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Urban: State report offers few Amistad funding details

State Rep. Diana Urban, D-North Stonington, who is pressuring the state Department of Economic Development to detail how Amistad America has spent $8 million in state taxpayer money, said she is not satisfied with the accounting the DECD provided her this week.

"This does not answer my questions by any stretch of the imagination," Urban said this week. "It makes me think that they feel $8 million is chump change and they don't need to pay attention to it."

She called the information she received not only "really, really incomplete" but "worrisome." For example, she said, it lists gross salary payments of almost $1.1 million from 2008 to 2012 but does not say who was paid what. During some of that time, the ship was inactive.

"It's very disturbing to me that they again have given me an incomplete report," she said.

The DECD accounting only relates to the $2.5 million in state money given to Amistad America since 2008, even though the ship received state money for more than a decade before that.

Urban, who plans to meet with DECD Commissioner Catherine Smith on Thursday, has said she would call for a state audit of the money given to Amistad America if she does not get the data she has requested. Also on Thursday, Urban is set to meet with one of the original crew members of Amistad who is forming a group to investigate what legal action would be needed for the state to take possession of the ship.

In a cover letter that accompanied the documents, Smith told Urban she had attached "the data rich, data informed account of the monies spent on the Amistad Project," which she had requested.

In addition, she offered some general background about three of the "potentially transformative partnerships" that Amistad America is working on but did not say how much money they could generate for the financially struggling organization. The Day reported details of those deals last week. They include using the ship to film a 10-part NBC mini-series about the pirate Blackbeard in Puerto Rico later this year. Smith said the details of the "lucrative" agreement are confidential at this time.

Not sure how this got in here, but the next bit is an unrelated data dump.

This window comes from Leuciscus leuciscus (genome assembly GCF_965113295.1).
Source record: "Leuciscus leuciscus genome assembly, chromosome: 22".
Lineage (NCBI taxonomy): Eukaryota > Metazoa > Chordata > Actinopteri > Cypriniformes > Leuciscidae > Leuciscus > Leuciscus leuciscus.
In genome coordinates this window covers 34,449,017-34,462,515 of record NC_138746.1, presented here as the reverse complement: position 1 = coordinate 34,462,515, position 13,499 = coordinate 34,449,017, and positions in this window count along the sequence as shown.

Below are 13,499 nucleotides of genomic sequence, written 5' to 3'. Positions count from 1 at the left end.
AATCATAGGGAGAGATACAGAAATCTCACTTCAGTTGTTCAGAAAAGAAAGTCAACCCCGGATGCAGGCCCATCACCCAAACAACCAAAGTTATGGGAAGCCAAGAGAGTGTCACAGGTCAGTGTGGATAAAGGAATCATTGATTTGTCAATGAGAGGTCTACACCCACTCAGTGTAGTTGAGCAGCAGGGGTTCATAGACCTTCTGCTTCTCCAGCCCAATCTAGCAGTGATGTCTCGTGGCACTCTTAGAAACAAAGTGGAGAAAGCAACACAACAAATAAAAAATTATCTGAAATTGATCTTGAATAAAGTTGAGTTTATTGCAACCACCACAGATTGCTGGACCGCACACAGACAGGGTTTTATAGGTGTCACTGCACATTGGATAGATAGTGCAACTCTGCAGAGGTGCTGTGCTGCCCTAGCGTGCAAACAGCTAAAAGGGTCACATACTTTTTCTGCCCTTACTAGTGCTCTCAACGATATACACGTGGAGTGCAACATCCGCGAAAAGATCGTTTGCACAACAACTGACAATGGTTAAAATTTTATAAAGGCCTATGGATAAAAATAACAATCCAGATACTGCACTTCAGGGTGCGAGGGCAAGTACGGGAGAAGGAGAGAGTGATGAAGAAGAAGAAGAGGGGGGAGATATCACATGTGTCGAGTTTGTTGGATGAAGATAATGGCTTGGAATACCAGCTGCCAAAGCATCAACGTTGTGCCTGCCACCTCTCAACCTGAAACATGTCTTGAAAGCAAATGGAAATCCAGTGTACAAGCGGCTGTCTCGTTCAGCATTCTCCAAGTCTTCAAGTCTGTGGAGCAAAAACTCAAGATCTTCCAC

"As always, DECD maintains a strong commitment to providing all information on economic development deals which involve taxpayers dollars in a timely manner," she wrote.

Urban, who has pressed state agencies for years to implement a results-based budgeting method in which programs continue to be funded only if data shows they are effective, said DECD has been the agency that has most opposed her efforts.

In the case of the schooner Amistad, she said, DECD and Amistad America should show exactly how much money was spent, how it was spent, whether the ship was doing what it was designed to do and whether anyone is better off because of the expenditure.

"No way are those questions answered by this data," she said.

Almost all of the documents and narratives given to Urban relate to how Amistad America spent $400,000 in bonding money approved for ship repairs.

How the other $2 million in state funds it received from 2008-12 was spent is detailed in a half-page graph that breaks out areas such as outside professional services, space rental, travel, marketing, printing and "misc."

The latter totals more than $700,000 but does not provide additional details. The document says "misc" is "vessel repair and Ops, Program Development Insurance, admin."

Amistad America lost its tax-exempt status after failing to file tax returns for three years. It is appealing that ruling.

The ship, which was built at Mystic Seaport with state funding, is in Maine, where it is being repaired and operated by the Maine-based Ocean Classroom Foundation.

Greg Belanger, the executive director of Amistad America who is also the director of the Ocean Classroom Foundation, has said the ship will be in New London next month to announce a partnership with Love 146, a New Haven nonprofit that raises awareness of human trafficking, which Belanger said will expand the ship's message.

The schooner, launched in 2000, originally sailed to ports around the country to tell the story of the Amistad captives who were freed in 1839. But it hasn't done that for several years. It is no longer based in New Haven, has no office or website, and its board is inactive.

DECD plans to make payments totaling $359,000 a year to Amistad America over the next two years.

DECD has said its "findings paint a positive picture ... of a struggling organization finally starting to turn the corner in achieving financial stability." Belanger said that all of the state money that has been given to the ship has been spent wisely.


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